• which form a catcher's mitt

  • holding a baseball in the center.

  • The Brewers' current logo features an uppercase M

  • underlined by a head of barley,

  • which represents Milwaukee's beer-making industry.

  • Over the years, the Washington Capitals

  • underwent several rebranding phases.

  • The hockey team's original colors were

  • red, white, and blue,

  • and their logo spelled out their name

  • with six stars above it

  • and a hockey stick representing the letter T.

  • In 1995, the Capitals introduced a bald eagle logo

  • with a blue, black, and bronze color palette.

  • Then, in 2002, they changed the logo again

  • to feature the Capitol building.

  • In 2007, the Capitals returned to their original

  • red, white, and blue colors.

  • Their new main logo pays homage to its original look,

  • while their alternate logo has a unique design,

  • shown on the team's jersey sleeve.

  • It may look like it's just a bald eagle,

  • but the empty space is an outline

  • of the US Capitol building.

  • The Diamondbacks went through a lot of rebranding

  • since they started playing for the MLB.

  • The team's original colors were purple, teal, and copper.

  • Then they changed them to Sedona red, Sonoran sand,

  • and black to represent areas in Arizona.

  • The red shade was named after a sandstone canyon

  • at Red Rock State Park near Sedona,

  • and the sand shade was named after the Sonoran Desert.

  • Their most unique design was the alternate logo

  • used from 2007 to 2015.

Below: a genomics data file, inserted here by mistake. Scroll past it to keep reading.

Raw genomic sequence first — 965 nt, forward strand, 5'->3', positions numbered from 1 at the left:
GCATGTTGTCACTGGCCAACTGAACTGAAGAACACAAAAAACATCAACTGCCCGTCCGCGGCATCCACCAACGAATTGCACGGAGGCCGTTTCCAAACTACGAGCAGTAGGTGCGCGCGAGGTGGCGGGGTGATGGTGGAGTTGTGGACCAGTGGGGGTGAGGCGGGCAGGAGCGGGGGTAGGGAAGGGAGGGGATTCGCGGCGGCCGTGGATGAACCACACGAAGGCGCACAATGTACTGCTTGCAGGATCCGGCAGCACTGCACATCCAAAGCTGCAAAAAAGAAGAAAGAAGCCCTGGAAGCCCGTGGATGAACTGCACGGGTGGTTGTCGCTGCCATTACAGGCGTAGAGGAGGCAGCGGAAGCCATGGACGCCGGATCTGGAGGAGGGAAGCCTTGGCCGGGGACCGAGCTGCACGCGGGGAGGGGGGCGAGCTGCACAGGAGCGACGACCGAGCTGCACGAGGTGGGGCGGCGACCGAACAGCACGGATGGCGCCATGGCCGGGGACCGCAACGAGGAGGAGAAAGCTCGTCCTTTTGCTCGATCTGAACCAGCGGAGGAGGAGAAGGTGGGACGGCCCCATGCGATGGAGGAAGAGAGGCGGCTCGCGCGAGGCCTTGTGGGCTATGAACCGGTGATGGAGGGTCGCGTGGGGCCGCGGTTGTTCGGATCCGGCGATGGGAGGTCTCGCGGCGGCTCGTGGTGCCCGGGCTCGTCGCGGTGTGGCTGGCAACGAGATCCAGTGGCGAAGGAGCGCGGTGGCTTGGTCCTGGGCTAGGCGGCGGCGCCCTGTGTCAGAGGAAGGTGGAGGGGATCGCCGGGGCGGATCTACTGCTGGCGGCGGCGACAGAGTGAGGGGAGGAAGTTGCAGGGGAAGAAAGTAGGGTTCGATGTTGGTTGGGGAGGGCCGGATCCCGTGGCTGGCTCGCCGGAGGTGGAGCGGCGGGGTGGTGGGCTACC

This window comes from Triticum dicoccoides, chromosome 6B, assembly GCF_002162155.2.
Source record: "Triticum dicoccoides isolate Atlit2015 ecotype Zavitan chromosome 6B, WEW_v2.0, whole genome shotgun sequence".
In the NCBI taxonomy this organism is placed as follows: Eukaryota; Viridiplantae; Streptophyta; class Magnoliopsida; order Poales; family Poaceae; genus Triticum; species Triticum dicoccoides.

• A lowercase d and b formed the shape of a snake's head,

  • specifically a diamondback rattlesnake.

  • This logo is the shape of a bear's head

  • with the Minnesota landscape.

  • Pine trees fill most of the head

  • and a sun makes up some of the ear's outline.

  • A river makes the shape of the mouth.

  • But the bear's eye is the most meaningful message

  • of the logo.

  • It's meant to be the North Star,

  • but it doesn't pay homage to the actual North Star.

  • This north star pays tribute

  • to the Minnesota North Stars,

  • the state's first hockey team in the NHL.

  • The Minnesota North Stars

  • played from 1967 to 1993,

  • until they moved to Dallas and became the Dallas Stars.

  • Washington State University's athletics team logo

  • uses the text to create a unique visual.

  • Art student Randall Johnson

  • created the first cougar logo in 1936.

  • The design came after Johnson's boss

  • said the school needed a trademark.

  • They both wanted to incorporate a cougar

  • and the WSC initials,

  • which stood for Washington State College.

  • The W and S created the cougar's head,

  • and the C shaped its snarling mouth.

  • Johnson turned the C into a U

  • when Washington State became a university in 1959.

This is the logo for the sports teams

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10 World-Famous Sports Logos With Hidden Meanings

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    王語萱 posted on 2019/10/25